HENNINGER: I think it's a little bit late to be doing that, Paul. On this Bush issue, I think perhaps what Romney should be doing is pointing out how false this charge is. George Bush did not cause the financial collapse of autumn of 2008. That was obviously rooted in toxic mortgage-backed securities, a policy that dated back at least 15 years, including Democrats who supported this sort of thing. That's explainable. So I think he should put some distance between himself and that, and then talk about what Barack Obama did in response to it, which was to spend 18 months passing the Affordable Health Care Act, which had nothing to do with raising jobs and the economy.

    GIGOT: We'll see if he gets that message together.

    When we come back, new information about the deadly attack on the U.S. Consulate in Benghazi leaves the White House scrambling. Was it terrorism, was it preplanned? We'll have the latest, next.



    SUSAN RICE, U.S. AMBASSADOR TO THE UNITED NATIONS: What happened initially was that it was a spontaneous reaction to what had just transpired in Cairo, as a consequence of the video, that people gathered outside the embassy and then it grew very violent. Those with extremist ties joined the fray and came with heavy weapons, which unfortunately are quite common in post-revolutionary Libya, and that then spun out of control.

    GIGOT: That was U.N. Ambassador Susan Rice on last weekend's "Fox News Sunday," describing the attack on the U.S. consulate in Benghazi as a spontaneous demonstration sparked by an anti-Muslim video that was taken over by extremists. After initially declining to characterize it as such, the Obama administration this week finally called the assault a terrorist attack, but says there was no clear evidence of advanced planning or coordination. But new information paints a far more complicated picture of the events that ended with the death of four Americans, including U.S. Ambassador Chris Stevens.

    Wall Street Journal foreign affairs columnist, Bret Stephens; and editorial board member, Mary Kissel, join us with more.

    Bret, how does the Susan Rice argument hold up a week later?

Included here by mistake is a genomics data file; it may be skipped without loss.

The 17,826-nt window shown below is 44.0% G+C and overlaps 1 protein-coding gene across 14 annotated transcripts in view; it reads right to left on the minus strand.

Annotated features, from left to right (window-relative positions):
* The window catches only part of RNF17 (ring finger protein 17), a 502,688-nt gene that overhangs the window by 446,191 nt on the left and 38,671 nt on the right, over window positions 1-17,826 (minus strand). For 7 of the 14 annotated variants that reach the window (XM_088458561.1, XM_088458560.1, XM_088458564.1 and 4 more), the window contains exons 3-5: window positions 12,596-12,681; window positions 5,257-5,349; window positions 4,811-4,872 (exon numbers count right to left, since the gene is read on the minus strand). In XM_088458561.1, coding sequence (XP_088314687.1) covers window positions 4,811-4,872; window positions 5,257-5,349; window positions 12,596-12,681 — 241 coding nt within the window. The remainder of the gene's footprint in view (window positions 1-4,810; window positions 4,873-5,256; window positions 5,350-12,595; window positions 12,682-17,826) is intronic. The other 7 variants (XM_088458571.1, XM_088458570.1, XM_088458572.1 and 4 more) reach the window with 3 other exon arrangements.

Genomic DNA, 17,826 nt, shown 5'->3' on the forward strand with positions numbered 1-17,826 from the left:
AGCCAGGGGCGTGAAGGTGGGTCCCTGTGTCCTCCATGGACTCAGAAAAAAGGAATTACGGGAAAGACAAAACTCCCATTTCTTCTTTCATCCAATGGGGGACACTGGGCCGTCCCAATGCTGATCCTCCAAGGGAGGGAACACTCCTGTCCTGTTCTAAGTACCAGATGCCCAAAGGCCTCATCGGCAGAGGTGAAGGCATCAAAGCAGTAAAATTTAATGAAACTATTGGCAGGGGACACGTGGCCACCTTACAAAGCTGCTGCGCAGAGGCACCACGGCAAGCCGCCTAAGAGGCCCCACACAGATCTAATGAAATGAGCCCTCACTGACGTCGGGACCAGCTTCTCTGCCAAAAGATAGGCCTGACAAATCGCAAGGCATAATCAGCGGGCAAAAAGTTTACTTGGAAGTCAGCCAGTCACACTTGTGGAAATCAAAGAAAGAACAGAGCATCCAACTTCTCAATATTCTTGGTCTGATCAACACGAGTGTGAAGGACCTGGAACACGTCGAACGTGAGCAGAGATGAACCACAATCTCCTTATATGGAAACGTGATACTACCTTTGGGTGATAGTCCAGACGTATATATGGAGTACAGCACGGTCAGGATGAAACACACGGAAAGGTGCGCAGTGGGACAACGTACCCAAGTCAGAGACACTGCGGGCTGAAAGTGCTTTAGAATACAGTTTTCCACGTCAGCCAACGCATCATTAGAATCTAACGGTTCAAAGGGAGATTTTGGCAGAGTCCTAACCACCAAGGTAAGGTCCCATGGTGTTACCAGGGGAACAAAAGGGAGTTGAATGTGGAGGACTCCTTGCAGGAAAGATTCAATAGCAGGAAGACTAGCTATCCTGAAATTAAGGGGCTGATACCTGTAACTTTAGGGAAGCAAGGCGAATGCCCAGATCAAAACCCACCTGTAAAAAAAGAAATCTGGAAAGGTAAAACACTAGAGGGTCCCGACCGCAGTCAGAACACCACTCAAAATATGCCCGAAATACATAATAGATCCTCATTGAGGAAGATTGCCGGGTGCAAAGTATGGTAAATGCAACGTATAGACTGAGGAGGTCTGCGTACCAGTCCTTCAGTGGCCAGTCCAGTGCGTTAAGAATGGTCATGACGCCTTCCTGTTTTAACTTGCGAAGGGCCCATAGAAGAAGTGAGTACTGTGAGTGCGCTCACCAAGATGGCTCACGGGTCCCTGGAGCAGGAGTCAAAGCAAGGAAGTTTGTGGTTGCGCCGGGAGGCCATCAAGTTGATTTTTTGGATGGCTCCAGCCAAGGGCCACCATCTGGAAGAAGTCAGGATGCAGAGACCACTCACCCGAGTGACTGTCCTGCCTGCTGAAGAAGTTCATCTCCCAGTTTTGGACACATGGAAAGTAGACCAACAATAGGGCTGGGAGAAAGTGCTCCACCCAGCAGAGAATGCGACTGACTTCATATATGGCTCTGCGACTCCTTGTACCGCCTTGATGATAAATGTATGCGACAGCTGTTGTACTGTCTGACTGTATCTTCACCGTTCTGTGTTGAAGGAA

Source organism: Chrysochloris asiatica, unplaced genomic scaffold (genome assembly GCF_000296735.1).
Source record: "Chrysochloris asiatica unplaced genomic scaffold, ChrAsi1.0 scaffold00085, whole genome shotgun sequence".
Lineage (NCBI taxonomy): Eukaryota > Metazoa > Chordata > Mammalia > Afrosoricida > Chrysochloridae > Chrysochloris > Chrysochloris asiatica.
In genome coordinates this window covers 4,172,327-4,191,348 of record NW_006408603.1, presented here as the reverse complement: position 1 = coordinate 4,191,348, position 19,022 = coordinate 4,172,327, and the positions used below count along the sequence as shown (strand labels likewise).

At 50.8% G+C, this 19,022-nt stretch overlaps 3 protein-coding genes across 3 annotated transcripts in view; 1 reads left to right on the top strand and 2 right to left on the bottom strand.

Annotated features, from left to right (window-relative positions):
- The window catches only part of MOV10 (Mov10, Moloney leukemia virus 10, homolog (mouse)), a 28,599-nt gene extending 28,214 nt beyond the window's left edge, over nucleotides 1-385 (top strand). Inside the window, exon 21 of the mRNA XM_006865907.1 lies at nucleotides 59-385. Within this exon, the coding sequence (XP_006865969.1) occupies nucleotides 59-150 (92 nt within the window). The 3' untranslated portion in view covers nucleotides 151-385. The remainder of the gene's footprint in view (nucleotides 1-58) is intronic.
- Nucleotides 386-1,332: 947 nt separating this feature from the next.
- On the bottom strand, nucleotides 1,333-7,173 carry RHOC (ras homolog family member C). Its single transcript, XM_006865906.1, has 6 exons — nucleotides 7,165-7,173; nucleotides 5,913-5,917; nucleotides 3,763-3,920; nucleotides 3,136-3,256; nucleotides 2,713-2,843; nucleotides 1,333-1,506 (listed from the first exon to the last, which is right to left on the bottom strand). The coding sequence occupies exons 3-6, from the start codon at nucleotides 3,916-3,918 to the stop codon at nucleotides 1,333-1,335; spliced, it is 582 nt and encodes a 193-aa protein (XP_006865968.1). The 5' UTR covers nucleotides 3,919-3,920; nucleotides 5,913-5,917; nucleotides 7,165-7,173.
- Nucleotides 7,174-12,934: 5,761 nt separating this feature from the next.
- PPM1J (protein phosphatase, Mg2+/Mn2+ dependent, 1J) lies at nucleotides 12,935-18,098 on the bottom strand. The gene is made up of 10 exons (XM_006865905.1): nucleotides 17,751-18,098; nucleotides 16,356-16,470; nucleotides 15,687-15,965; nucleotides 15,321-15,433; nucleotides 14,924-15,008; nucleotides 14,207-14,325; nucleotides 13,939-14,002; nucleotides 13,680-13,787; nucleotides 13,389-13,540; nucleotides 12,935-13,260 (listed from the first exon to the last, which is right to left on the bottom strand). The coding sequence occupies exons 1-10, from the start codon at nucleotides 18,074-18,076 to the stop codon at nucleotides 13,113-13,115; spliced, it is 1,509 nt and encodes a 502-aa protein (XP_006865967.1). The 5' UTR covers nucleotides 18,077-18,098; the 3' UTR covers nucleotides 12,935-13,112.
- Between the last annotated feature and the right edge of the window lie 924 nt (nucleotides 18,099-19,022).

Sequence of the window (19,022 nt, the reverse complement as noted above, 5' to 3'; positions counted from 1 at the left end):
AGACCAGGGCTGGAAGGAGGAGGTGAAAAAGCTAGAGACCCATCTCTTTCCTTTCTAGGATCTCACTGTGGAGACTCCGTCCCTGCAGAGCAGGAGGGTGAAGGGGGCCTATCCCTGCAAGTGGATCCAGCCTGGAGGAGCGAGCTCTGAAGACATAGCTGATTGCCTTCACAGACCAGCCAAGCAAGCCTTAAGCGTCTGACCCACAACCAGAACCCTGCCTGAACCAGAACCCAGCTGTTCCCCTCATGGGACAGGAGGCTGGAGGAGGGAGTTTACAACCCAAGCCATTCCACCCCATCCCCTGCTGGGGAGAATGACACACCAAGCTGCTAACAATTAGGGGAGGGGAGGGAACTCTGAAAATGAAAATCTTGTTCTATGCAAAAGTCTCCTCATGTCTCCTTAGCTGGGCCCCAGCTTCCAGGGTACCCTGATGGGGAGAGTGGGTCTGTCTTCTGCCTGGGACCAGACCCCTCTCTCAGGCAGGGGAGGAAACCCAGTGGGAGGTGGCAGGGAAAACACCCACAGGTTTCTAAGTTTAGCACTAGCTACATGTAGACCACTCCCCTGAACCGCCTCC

BRET STEPHENS, FOREIGN AFFAIRS COLUMNIST:  Well, either she very poorly briefed or she was deliberately misleading her audience.

    GIGOT: Because it's not true.

    STEPHENS: It's just not true. It doesn't square with all of the reporting that's coming out about an attack that clearly was very well- coordinated, clearly very well-thought out. And this administration really needs to reconsider whether it's going to blame this video and go on an apology tour throughout the Muslim world, instead of dealing squarely with what is a terrorist attack on the U.S. diplomatic facility.

    GIGOT: Is there evidence that the U.S. knew about this in advance, and should have done more to protect that consulate?

    STEPHENS: There were a series of attacks on this, on this consulate and the --


    GIGOT: Before the September 11th anniversary.

    STEPHENS: Going back all the way to June and before then. It was very well-known that extremists, militants were well-entrenched in Benghazi, that it was a very dangerous place to be. And yet, there seemed to be an attitude on the part of the embassy and on the part of the State Department that we didn't want too much of a military presence to guard our embassies, because somehow that would be provocative. In that way, it's kind of an emblem of the Obama administration as a whole. Let's not put in too much force there because maybe they'll attack us. And the lesson is the opposite.

    GIGOT: Mary, I guess if it's the video, that it's not their fault. There isn't any responsibility. They couldn't do anything about it. It was just spontaneous street combustion, and maybe that's the motivation for the analysis last week?